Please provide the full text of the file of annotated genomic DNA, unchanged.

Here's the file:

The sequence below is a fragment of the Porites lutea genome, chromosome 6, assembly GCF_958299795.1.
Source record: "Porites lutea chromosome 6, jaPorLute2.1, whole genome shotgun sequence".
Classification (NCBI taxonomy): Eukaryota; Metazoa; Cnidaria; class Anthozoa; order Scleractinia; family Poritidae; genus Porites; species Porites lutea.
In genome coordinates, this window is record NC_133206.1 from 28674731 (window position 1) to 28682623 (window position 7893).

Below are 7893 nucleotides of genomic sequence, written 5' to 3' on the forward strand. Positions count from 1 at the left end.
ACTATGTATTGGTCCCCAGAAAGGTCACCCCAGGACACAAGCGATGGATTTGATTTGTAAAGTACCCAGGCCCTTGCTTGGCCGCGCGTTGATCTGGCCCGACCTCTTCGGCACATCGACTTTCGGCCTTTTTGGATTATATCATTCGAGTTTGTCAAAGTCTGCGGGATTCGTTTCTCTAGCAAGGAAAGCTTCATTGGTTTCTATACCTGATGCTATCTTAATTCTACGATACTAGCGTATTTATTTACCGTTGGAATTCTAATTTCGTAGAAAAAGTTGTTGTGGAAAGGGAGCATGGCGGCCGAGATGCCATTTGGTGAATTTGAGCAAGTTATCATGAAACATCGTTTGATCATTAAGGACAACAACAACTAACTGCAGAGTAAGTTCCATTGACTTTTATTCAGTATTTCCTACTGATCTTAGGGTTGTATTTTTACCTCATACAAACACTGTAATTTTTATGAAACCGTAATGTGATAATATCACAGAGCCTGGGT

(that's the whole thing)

The sequence below is a fragment of the Porites lutea genome, chromosome 6, assembly GCF_958299795.1.
Source record: "Porites lutea chromosome 6, jaPorLute2.1, whole genome shotgun sequence".
Classification (NCBI taxonomy): Eukaryota; Metazoa; Cnidaria; class Anthozoa; order Scleractinia; family Poritidae; genus Porites; species Porites lutea.
In genome coordinates, this window is record NC_133206.1 from 28674731 (window position 1) to 28682623 (window position 7893).

Below are 7893 nucleotides of genomic sequence, written 5' to 3' on the forward strand. Positions count from 1 at the left end.
ACTATGTATTGGTCCCCAGAAAGGTCACCCCAGGACACAAGCGATGGATTTGATTTGTAAAGTACCCAGGCCCTTGCTTGGCCGCGCGTTGATCTGGCCCGACCTCTTCGGCACATCGACTTTCGGCCTTTTTGGATTATATCATTCGAGTTTGTCAAAGTCTGCGGGATTCGTTTCTCTAGCAAGGAAAGCTTCATTGGTTTCTATACCTGATGCTATCTTAATTCTACGATACTAGCGTATTTATTTACCGTTGGAATTCTAATTTCGTAGAAAAAGTTGTTGTGGAAAGGGAGCATGGCGGCCGAGATGCCATTTGGTGAATTTGAGCAAGTTATCATGAAACATCGTTTGATCATTAAGGACAACAACAACTAACTGCAGAGTAAGTTCCATTGACTTTTATTCAGTATTTCCTACTGATCTTAGGGTTGTATTTTTACCTCATACAAACACTGTAATTTTTATGAAACCGTAATGTGATAATATCACAGAGCCTGGGT